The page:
Los Angeles police Chief Charlie Beck defended his absence from a heated town hall meeting in Venice, telling reporters Monday that he also recommended the mayor not attend the community meeting convened after the fatal police shooting of a homeless man.
Several people who attended Thursday night's meeting faulted Beck and Mayor Eric Garcetti for not being there. Beck rebuffed the criticism of the mayor, saying it was "unfair" because previous mayors hadn't attended similar events in the past.
"I've been to a bunch of these meetings, town hall meetings, following a violent incident. I didn't go to this one, and if you want to criticize the chief for that, that's fine," Beck said. "And I recommended to the mayor that he not go to this one. So if there's criticism, it should be on me."
Beck said the town hall event, which was attended by hundreds of people, was organized and handled by a "very capable" deputy chief, Bea Girmala. The chief said he had "tremendous confidence" in Girmala's leadership and said he trusted she would report back to him "in totality."
Garcetti said he had "heard a lot of the feedback," even without attending the meeting.
The remarks came during a news conference in which the mayor and chief discussed a weekend gun buyback event, one of a handful the city holds each year. But the conversation quickly turned to the deadly May 5 encounter in Venice, where a police officer shot and killed an unarmed homeless man.
Brendon Glenn's death comes amid a heated national conversation about police officers and their use of force, particularly against black men. Glenn, 29, was black, as was the officer who shot him, the LAPD said.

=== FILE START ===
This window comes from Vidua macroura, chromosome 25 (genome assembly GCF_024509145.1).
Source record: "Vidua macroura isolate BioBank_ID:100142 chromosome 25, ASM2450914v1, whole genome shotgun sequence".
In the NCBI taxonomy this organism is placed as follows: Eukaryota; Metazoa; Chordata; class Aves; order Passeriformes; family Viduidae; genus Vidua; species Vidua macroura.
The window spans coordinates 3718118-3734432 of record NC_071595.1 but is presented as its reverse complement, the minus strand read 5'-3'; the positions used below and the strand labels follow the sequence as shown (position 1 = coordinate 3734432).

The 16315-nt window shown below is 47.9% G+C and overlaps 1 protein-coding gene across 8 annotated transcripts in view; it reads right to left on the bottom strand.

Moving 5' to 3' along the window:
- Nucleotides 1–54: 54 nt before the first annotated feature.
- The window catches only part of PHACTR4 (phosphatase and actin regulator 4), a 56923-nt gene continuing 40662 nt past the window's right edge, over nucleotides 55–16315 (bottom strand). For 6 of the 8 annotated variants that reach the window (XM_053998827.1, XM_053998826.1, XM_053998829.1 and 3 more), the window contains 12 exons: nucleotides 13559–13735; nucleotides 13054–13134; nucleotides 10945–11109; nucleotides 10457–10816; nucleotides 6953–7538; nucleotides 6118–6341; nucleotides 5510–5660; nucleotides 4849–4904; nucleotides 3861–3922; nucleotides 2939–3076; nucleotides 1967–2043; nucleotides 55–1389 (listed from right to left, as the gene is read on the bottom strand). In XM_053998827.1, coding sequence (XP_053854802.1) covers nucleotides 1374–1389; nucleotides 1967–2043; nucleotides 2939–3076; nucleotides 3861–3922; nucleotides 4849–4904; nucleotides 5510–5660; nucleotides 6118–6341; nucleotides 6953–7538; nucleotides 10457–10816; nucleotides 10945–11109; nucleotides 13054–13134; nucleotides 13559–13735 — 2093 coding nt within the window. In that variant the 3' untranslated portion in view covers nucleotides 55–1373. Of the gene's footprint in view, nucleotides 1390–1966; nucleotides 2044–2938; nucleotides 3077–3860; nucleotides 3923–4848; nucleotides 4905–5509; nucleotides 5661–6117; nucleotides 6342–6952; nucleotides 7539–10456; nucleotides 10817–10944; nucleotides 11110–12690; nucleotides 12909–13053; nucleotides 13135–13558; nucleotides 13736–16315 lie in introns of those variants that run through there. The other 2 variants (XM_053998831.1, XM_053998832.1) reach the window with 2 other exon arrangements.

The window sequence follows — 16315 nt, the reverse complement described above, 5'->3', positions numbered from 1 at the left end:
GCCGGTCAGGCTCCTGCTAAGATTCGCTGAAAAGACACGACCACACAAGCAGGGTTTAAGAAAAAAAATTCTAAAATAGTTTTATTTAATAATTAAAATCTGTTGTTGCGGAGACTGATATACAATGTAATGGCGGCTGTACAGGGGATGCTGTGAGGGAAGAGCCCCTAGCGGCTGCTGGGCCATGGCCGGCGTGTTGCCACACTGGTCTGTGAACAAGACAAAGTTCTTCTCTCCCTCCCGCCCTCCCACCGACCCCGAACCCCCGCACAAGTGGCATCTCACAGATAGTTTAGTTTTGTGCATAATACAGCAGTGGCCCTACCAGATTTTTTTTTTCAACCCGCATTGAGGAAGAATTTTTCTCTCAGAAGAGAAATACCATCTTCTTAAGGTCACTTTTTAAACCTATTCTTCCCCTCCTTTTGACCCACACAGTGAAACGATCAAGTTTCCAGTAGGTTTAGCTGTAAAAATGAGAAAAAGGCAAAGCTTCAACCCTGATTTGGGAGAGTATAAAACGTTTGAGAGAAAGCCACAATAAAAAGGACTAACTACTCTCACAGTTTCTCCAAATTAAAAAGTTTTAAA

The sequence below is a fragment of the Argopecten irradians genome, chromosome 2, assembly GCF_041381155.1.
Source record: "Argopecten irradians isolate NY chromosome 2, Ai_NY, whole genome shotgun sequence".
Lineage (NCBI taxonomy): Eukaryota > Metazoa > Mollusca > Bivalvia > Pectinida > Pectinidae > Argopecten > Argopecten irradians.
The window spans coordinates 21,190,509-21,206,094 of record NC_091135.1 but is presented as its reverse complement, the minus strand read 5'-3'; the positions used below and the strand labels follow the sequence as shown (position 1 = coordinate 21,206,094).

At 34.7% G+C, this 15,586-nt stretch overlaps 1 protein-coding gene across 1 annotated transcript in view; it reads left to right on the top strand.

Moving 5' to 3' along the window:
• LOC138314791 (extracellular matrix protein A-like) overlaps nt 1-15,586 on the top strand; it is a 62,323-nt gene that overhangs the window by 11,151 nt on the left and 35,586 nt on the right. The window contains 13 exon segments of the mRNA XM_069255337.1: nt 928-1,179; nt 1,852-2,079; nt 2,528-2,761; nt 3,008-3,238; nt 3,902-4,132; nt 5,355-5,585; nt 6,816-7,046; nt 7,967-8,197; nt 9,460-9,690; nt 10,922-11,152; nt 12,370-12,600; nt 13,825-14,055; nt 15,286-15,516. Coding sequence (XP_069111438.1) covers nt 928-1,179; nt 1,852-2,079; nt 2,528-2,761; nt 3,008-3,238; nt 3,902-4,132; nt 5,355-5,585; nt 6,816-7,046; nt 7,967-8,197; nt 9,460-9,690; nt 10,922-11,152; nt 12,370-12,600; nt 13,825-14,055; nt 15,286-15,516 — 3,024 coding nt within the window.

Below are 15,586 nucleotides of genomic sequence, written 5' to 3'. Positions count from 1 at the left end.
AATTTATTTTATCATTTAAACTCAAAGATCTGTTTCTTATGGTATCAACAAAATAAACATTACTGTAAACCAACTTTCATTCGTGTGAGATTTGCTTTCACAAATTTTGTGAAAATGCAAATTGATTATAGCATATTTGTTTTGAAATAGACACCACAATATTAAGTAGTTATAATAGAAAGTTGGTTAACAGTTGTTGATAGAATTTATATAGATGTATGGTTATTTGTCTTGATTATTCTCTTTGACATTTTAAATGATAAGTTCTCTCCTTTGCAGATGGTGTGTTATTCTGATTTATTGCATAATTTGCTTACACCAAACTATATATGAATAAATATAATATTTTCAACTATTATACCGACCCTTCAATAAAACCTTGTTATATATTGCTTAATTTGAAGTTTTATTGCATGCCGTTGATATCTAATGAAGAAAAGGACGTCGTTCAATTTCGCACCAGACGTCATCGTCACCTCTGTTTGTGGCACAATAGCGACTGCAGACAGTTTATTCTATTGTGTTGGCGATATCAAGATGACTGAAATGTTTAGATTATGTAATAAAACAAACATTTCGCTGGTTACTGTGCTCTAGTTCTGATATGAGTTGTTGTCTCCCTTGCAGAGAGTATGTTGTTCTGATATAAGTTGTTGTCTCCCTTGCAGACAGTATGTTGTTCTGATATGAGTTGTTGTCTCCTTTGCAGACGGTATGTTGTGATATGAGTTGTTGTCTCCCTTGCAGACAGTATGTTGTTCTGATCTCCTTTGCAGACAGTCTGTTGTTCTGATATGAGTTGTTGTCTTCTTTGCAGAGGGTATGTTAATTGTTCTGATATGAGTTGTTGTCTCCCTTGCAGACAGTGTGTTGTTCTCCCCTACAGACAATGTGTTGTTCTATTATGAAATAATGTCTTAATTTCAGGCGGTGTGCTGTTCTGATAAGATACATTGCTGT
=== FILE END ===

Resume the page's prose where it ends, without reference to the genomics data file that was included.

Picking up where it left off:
The shooting was captured by a security camera on a nearby building. Beck said last week that after reviewing the recording, he was "very concerned" about the deadly encounter.
Garcetti said Monday that he had not seen the video, which has not been released. The mayor said making the recording public could hurt the investigation into the officer's actions.
"It's important to make sure that, especially if things are going to go to a criminal jury … that we not taint people one way or another," Garcetti said.
Beck cautioned that the video, which sources said doesn't explain why the officer fired his weapon, was only one part of the ongoing investigation and must be examined along with other evidence.
Both Garcetti and Beck stressed that the shooting would be thoroughly reviewed by the LAPD, district attorney's office, civilian Police Commission and its inspector general.
Police said the deadly encounter began about 11:20 p.m. when officers were called to a stretch of Windward Avenue just off the Venice boardwalk. A caller had reported that a homeless man — later identified as Glenn — was "harassing customers" outside a building, LAPD officials said.
The two officers talked to Glenn briefly, the LAPD said. When he walked toward the boardwalk, the officers returned to their patrol car.
Soon after, police said, the officers saw Glenn "physically struggling" with a bouncer outside a bar. The officers approached the man and tried to detain him, police said, leading to a "physical altercation" that ended with one officer opening fire.
The two officers have been removed from the field. An LAPD spokesman said the department would release their names after it evaluated whether any credible threats have been made to the officers' safety.
Times staff writer Richard Winton contributed to this report.